Now, on twitter, I amuse myself by the occasional observation that "There is no room for complacency!" But tonight I thought I should perhaps point out that actually there is quite a lot of room for that sentiment.
Firstly, we have the polls. Here they are. Look at the orange line (that's us) and then look at the blue line (that's them). What do you notice? The orange line is comfortably above the blue line in every case but one and even that one is a poll now accepted on both sides to be flawed in it's methodology. And what else do you notice? That this hasn't changed in a year.
Then we have real elections. The SNP won a local government by-election, retaining a safe seat, in Kilmarnock on Thursday. Congratulations to them. Particularly since it was the first by-election of any sort that they had won in the last eleven. And even then their vote dropped 9%. While the unwritten story of Scottish politics continued. That there was a major swing to the Tories. Now, it might be the case, as the SNP losing candidate in Cowdenbeath maintained with a, just about, straight face, that voters are embracing Nationalism while simultaneously abandoning the Nationalist Party. Somehow, however, I doubt it.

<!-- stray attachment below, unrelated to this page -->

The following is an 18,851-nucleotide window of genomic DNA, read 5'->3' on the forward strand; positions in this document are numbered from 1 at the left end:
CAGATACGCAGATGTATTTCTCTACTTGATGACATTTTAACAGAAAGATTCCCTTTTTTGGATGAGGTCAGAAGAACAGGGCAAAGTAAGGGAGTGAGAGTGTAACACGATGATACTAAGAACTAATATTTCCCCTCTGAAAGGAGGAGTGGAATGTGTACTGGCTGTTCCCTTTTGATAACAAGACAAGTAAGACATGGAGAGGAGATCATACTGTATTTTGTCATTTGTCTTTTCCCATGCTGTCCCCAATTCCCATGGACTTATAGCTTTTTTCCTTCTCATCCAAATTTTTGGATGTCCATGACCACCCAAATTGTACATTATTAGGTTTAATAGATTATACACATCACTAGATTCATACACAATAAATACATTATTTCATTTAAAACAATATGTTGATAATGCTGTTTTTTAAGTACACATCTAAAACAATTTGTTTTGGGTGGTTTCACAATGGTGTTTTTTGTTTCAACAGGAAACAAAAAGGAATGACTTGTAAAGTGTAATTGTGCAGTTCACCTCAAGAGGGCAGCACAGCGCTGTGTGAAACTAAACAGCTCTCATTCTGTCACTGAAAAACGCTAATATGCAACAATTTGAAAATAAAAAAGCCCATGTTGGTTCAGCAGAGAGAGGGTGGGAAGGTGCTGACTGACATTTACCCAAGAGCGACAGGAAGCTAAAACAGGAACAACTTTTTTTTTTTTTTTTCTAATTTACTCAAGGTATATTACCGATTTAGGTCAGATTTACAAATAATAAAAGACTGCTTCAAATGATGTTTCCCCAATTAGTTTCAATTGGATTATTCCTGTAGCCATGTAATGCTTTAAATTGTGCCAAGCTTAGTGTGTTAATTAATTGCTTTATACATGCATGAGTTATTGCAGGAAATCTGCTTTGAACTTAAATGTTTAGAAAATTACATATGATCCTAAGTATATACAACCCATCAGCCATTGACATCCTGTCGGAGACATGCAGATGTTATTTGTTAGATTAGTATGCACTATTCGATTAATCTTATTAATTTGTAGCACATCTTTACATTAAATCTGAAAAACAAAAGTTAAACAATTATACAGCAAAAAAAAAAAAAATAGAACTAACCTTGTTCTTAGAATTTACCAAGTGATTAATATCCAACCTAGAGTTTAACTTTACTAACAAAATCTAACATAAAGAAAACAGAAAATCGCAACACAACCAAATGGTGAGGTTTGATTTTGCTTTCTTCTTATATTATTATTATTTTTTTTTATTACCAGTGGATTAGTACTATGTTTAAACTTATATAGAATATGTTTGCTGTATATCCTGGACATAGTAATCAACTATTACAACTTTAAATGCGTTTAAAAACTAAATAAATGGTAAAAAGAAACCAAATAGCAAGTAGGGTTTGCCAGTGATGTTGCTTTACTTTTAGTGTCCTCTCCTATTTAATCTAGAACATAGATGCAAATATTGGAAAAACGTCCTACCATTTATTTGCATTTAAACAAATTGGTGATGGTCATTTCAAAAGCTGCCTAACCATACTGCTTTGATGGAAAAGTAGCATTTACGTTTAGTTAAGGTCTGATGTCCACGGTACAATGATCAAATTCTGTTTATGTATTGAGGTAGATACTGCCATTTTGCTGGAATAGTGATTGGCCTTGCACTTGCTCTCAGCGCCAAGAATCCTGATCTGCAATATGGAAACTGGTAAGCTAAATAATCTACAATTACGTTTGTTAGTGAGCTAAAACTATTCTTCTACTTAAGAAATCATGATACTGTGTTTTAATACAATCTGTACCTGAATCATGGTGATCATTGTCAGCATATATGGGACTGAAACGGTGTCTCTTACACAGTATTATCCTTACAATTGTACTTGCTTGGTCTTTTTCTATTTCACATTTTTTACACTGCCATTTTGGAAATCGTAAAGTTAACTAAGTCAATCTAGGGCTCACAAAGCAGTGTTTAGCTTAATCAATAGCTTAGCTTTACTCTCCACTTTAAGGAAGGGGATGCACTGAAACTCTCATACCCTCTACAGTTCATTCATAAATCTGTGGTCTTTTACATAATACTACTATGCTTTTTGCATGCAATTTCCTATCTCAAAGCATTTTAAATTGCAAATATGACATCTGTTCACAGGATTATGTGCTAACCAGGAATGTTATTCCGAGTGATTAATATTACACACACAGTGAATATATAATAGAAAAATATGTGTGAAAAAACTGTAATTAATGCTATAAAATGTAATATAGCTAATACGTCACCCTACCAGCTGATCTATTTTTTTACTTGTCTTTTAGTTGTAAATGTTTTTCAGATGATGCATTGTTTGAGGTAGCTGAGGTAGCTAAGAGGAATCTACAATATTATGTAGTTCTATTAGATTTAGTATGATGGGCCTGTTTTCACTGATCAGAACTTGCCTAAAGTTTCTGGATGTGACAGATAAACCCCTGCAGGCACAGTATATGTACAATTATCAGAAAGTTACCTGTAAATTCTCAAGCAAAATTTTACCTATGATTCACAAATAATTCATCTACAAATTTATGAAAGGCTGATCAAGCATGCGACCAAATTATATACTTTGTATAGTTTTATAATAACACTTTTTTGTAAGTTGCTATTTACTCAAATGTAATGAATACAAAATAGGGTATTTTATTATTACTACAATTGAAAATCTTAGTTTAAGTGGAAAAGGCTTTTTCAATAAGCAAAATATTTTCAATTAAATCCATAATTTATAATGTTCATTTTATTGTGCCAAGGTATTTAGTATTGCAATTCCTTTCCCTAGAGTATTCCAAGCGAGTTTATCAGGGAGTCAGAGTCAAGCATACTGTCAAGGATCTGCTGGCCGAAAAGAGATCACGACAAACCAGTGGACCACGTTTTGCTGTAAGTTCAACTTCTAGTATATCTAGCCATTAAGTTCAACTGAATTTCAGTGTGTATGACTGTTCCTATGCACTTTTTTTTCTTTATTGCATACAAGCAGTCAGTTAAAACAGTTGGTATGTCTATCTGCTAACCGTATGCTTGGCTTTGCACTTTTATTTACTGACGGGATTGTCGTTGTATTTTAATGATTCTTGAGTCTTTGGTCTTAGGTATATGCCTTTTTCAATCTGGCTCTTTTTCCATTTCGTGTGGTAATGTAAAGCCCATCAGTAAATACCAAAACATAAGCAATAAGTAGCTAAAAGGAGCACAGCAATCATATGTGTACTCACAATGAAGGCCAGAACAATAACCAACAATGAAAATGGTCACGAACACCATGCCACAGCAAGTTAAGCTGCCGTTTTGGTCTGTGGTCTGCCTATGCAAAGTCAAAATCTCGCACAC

Then we have the school polls. School polls are interesting since they don't rely on adjustment by pollsters. There were another slew on Friday and again Nationalism was rejected by a margin of between to and three to one. Indeed, to the best of my knowledge, no secondary school of any proper size in the whole of Scotland has yet to vote Yes in such an exercise. Now, it might just be the case that the views of teenagers depart dramatically from the views of their parents and grandparents on this matter. Somehow, again however, I doubt it.
Then we have the "feel" of the ground troops. Those who are doing the telephone and street canvassing. Obviously I speak to more of ours than theirs. But I do speak to theirs. Ours admit to genuine bewilderment as to where this supposed, even significant minority, Yes vote is. At best, theirs insist they have "still got a chance" even while bemoaning the various factors (apathy, fear, the BBC) conspiring against them. It may be that they are completely deluded but I meet many in my Party concerned about what the Tory revival might mean for Edinburgh South or Dumfries & Galloway in 2015. I've yet to speak to anyone worried about losing a single Westminster seat to the SNP. And before anybody thinks these are just partisan mad bastards, many of these conversations concede that 2016 will be a much harder challenge than the UK General Election.